Private detective Cormoran Strike is back on a new case in The Silkworm by Robert Galbraith (a pseudonym for Harry Potter author J. K. Rowling). After solving the high-profile murder of supermodel Lula Landry in last year’s The Cuckoo’s Calling, Strike has had almost more business than he can handle, most of it filled with divorce cases, jealous lovers and jobs for the tabloids. It’s not particularly fulfilling work but it’s allowed him to finally start clearing his debts, even if he’s running himself ragged in the process, causing his leg, which was amputated after an explosion in the war in Afghanistan, to become increasingly more painful.
His priorities shift, however, when he’s approached by the pitiful wife of a formerly famous writer, Owen Quine, who has disappeared without a trace. Quine, the writer of novels that disturbingly combine sex and violence in a way that’s difficult for most to stomach, isn’t exactly an appealing fellow, but Strike takes the case based on his gut instincts despite the fact that Mrs. Quine doesn’t seem capable of paying for his services. Quine sent the manuscript for his next novel to his agent before disappearing, and as the manuscript made the rounds of the literary community it became clear that it was a thinly veiled attack on many of the community’s well-known members. When Quine turns up murdered in the very fashion of a character from the manuscript, the list of suspects narrows to those who had access to the novel, including publishers, agents, lovers, editors, industry rivals, and even Quine’s wife. The secret might lie in the manuscript itself, if only Strike can decode the fictionalized versions of real people in time to prevent the police from pinning the murder on an innocent, and if he can avoid the woman stalking him while sorting out his professional relationship with his secretary/assistant Robin.
Robin continues to be my favorite character in the series. She started The Cuckoo’s Calling as just a temp, sent by the agency to fill Strike’s need for an office worker, but she more than proved her worth last time around by saving Strike’s life. As we find her in The Silkworm, however, she’s stuck in a horrible kind of limbo. She wants to work with Strike as a partner, fulfilling a dream she’s always had to be a detective, but Strike keeps her at arm’s length and every time she thinks they’re on the same level he’ll do or say something that makes her feel like no more than a secretary again. Meanwhile her wedding is approaching and her future husband is constantly harassing her about her job and about Strike, neither of which he approves. As Strike’s leg worsens and he has to rely on Robin more, things look like they might come to a head if only everyone could be honest with each other for just a few minutes.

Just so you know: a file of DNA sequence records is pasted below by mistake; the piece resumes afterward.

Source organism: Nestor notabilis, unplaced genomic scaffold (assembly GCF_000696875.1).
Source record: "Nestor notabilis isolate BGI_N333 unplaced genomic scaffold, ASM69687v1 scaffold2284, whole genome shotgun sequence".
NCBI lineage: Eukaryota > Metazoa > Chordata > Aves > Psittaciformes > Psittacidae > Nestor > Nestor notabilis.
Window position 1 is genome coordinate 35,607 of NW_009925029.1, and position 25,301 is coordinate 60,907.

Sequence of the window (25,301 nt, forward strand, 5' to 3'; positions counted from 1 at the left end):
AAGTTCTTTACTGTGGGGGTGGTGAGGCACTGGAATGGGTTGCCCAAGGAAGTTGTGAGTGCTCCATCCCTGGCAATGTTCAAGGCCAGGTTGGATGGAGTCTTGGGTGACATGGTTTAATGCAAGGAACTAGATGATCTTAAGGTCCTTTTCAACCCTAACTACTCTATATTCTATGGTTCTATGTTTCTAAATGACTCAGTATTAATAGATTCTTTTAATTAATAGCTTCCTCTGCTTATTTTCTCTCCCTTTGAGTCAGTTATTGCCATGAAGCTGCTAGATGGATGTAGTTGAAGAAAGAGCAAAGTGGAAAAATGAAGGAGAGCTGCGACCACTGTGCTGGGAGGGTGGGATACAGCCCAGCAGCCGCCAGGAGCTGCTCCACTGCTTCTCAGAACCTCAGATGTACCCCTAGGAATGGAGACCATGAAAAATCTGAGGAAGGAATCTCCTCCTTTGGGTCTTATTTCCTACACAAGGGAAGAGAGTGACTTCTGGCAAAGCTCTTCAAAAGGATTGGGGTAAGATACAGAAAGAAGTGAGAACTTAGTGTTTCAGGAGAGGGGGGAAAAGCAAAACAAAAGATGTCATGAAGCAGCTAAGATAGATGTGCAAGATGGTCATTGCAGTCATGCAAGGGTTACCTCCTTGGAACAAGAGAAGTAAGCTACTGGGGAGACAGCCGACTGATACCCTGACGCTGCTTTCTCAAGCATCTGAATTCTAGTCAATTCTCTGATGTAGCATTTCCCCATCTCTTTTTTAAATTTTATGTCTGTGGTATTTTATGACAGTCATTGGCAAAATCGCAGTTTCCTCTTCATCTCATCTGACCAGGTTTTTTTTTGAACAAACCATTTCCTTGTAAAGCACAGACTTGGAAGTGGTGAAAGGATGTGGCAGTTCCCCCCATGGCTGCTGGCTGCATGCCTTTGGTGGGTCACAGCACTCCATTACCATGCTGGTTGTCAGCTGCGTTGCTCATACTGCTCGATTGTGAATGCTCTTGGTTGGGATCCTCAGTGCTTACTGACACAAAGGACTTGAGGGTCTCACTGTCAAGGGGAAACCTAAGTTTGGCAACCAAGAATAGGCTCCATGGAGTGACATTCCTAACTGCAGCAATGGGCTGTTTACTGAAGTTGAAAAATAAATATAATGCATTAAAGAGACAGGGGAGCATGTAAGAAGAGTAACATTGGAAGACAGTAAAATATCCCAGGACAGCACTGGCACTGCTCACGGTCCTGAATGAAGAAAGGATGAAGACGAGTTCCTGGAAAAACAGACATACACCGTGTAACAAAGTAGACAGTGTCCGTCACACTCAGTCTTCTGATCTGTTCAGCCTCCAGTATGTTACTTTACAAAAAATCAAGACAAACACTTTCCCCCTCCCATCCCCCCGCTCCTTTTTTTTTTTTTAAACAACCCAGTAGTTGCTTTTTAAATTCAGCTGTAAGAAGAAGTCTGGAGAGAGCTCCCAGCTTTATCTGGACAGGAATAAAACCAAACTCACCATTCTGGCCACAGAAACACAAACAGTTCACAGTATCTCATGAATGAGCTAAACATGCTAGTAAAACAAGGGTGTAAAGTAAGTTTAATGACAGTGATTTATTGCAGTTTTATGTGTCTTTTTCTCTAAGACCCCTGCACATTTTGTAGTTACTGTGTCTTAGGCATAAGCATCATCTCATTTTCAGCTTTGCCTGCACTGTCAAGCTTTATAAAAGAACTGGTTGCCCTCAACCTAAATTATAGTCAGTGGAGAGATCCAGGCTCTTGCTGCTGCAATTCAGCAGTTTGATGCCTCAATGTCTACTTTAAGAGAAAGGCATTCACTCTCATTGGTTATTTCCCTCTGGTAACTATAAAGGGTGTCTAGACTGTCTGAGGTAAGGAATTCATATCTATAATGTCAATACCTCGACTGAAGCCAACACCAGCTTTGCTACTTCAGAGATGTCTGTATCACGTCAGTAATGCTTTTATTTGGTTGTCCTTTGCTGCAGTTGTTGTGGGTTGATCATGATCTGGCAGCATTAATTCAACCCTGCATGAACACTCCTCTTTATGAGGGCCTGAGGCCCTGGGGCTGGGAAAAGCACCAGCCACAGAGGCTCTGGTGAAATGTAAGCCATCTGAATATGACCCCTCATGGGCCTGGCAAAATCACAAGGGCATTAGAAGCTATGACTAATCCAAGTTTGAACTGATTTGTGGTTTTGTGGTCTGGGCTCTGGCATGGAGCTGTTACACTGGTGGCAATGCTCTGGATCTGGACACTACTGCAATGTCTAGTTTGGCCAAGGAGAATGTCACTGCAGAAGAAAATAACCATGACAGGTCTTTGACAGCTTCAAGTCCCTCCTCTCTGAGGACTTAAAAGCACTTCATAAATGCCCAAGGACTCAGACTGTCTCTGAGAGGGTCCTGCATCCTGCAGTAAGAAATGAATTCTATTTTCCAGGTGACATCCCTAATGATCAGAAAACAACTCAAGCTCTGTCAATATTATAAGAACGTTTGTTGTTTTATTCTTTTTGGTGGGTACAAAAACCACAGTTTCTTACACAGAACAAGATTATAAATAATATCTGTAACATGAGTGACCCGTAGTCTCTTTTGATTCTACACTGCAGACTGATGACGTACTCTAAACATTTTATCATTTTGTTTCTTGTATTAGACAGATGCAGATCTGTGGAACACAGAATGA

Rowling is in top form once again, crafting an intricate, twisting mystery for our lead pair to unravel. The story is quite a bit more gruesome and grisly this time around, but the tone suits the seedy underside of the literary world, full of backstabbing and slander. The cast of characters tied up in this case are rich and varied, and more memorable than those we met in the previous book. Rowling has a gift for molding our impressions of these characters with subtle descriptions of voice, appearance, setting or manner that helps affix them strongly in our minds. While the case in The Cuckoo’s Calling felt more detached due to being a cold case that Strike took reluctantly, here in The Silkworm things are much more immediate, with innocent lives hanging in the balance. I cared much more about the outcome of this case on an emotional level, while the previous one held my interest mainly out of curiosity.
Of course, the main draws of the Cormoran Strike books are the two main characters. Strike and Robin are so richly drawn and feel so real, far more human than some of the more well-known “classic” detective characters. Strike is stubborn, thick-headed and occasionally clueless about things outside the case, and he has a shockingly hard time making thoughtful decisions in his personal life, but he’s also caring and compassionate and motivated by more noble reasons than simply a paycheck. Robin can be equally stubborn, however, and her personal life isn’t exactly shining either. They’d make a great team if only they could get out of their own ways a little bit, as both are passionate and driven in their dedication to their work.
My only real complaint is that the development of Strike’s and Robin’s relationship moved a bit slowly for my taste. Particularly for those familiar with the fast pace of the Harry Potter series, it can seem like Robin and Strike should have worked through their (somewhat obvious) issues by now. On the other hand, The Silkworm is a detective novel, and the mystery is what is driving the story much more than the growth of the characters, and if Rowling continues cranking out a new book in the series every year then things will move along quickly enough. Taken as part two of a 10-15 novel series (Rowling says that she plans to write more Strike novels than she did for Harry Potter), things are right on schedule, but the characters are so well crafted that I’m impatient for what happens next.
In all, The Silkworm is another great entry in the still-young series. It’s exciting and very funny, with some scares and some great surprises thrown in. Rowling was disappointed when it was finally revealed that she was Robert Galbraith, and while I can understand that feeling I’m glad her secret is out. I, and I’m sure many others as well, would never have found these books otherwise, and that would be a genuine shame. They may not epic weight of the Harry Potter series, but they’re just as expertly crafted and are a lot of fun. Hopefully book three in the series will come out next year, because I for one can’t wait for more.